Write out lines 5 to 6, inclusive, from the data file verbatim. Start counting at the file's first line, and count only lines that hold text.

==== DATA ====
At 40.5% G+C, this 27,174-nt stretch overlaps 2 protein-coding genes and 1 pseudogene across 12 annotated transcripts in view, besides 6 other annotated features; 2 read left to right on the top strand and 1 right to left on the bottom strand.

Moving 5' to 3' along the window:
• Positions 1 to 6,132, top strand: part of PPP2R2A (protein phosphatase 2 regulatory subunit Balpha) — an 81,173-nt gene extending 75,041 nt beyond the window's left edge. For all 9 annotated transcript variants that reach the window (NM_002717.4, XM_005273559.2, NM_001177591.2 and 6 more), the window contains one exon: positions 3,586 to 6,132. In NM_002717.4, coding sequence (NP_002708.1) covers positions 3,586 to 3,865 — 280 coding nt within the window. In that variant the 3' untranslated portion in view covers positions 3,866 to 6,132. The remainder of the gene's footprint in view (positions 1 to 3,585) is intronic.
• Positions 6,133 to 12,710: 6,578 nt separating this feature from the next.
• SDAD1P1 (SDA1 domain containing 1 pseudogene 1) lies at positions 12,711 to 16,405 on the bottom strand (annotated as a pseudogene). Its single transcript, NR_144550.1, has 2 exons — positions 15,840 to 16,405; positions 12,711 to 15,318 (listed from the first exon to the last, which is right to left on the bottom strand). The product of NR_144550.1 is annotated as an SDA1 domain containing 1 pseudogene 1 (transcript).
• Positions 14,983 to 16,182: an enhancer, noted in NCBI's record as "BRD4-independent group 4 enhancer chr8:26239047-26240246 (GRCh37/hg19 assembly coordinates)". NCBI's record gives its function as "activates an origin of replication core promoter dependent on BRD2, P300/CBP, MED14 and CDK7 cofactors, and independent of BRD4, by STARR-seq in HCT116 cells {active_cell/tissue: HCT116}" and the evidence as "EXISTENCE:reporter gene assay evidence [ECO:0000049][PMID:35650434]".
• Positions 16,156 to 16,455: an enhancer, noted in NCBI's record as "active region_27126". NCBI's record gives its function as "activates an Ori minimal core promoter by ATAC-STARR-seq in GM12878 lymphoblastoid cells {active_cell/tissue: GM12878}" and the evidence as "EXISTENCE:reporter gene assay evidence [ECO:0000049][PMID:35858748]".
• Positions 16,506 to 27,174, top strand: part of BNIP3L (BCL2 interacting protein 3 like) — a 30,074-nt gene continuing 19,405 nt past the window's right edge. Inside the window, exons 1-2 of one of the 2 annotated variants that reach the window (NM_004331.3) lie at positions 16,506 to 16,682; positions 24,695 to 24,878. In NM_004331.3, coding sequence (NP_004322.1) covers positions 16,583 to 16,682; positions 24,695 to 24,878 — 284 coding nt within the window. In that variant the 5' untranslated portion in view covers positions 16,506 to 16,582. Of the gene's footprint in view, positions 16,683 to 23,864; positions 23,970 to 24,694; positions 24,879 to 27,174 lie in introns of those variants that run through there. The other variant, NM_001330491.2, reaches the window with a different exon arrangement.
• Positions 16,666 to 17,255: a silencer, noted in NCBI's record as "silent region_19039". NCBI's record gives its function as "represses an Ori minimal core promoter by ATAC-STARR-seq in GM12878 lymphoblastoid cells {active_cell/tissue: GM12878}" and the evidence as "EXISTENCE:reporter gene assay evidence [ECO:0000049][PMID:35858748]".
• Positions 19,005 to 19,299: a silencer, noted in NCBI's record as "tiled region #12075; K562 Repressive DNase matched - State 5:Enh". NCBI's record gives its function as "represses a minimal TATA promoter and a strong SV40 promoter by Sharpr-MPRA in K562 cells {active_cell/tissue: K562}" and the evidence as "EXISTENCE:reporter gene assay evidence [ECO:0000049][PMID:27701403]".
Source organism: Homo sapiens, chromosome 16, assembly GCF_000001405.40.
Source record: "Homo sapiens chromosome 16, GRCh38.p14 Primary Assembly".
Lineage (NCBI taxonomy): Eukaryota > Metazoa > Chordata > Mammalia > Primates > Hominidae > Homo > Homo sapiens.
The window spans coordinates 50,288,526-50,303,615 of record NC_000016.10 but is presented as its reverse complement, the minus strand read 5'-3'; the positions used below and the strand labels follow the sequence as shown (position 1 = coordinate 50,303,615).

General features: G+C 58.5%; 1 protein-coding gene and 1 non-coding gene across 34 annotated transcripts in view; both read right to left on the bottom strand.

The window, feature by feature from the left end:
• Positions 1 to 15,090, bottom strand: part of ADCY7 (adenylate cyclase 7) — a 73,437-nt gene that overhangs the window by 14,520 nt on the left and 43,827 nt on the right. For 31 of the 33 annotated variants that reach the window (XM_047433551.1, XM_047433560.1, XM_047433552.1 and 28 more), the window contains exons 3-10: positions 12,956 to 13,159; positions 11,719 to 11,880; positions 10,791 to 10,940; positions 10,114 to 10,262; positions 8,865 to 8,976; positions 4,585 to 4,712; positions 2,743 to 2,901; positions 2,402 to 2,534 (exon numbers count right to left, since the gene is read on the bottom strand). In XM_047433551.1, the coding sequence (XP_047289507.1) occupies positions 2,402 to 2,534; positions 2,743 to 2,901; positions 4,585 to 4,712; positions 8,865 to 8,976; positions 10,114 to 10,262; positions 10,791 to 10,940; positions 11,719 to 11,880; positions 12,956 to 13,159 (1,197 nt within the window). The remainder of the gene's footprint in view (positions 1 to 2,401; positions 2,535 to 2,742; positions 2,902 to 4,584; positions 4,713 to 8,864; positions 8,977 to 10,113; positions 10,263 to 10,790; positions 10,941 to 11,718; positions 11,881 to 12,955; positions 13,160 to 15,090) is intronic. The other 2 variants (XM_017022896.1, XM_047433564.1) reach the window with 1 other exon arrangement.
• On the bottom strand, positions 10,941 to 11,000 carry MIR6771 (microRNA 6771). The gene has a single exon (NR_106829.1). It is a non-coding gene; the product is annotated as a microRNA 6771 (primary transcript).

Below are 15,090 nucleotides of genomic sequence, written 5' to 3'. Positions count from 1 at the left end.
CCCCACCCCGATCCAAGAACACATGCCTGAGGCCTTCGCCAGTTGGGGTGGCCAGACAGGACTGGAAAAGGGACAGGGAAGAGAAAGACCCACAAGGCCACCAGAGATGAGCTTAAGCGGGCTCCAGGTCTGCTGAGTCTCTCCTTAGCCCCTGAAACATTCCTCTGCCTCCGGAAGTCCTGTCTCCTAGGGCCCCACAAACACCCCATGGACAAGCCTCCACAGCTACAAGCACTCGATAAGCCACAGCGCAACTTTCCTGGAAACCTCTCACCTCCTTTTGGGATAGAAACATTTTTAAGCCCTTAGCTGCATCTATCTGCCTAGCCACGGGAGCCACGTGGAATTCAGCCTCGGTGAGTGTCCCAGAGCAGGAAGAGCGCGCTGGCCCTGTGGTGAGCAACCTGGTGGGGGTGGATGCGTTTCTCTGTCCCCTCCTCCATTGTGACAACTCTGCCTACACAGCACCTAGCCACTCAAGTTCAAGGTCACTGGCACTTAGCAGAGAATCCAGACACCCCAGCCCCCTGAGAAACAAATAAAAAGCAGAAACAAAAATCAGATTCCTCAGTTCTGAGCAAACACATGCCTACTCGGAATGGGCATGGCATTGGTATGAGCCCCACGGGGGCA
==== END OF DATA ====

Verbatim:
• SDAD1P1 (SDA1 domain containing 1 pseudogene 1) lies at positions 12,711 to 16,405 on the bottom strand (annotated as a pseudogene). Its single transcript, NR_144550.1, has 2 exons — positions 15,840 to 16,405; positions 12,711 to 15,318 (listed from the first exon to the last, which is right to left on the bottom strand). The product of NR_144550.1 is annotated as an SDA1 domain containing 1 pseudogene 1 (transcript).
• Positions 14,983 to 16,182: an enhancer, noted in NCBI's record as "BRD4-independent group 4 enhancer chr8:26239047-26240246 (GRCh37/hg19 assembly coordinates)". NCBI's record gives its function as "activates an origin of replication core promoter dependent on BRD2, P300/CBP, MED14 and CDK7 cofactors, and independent of BRD4, by STARR-seq in HCT116 cells {active_cell/tissue: HCT116}" and the evidence as "EXISTENCE:reporter gene assay evidence [ECO:0000049][PMID:35650434]".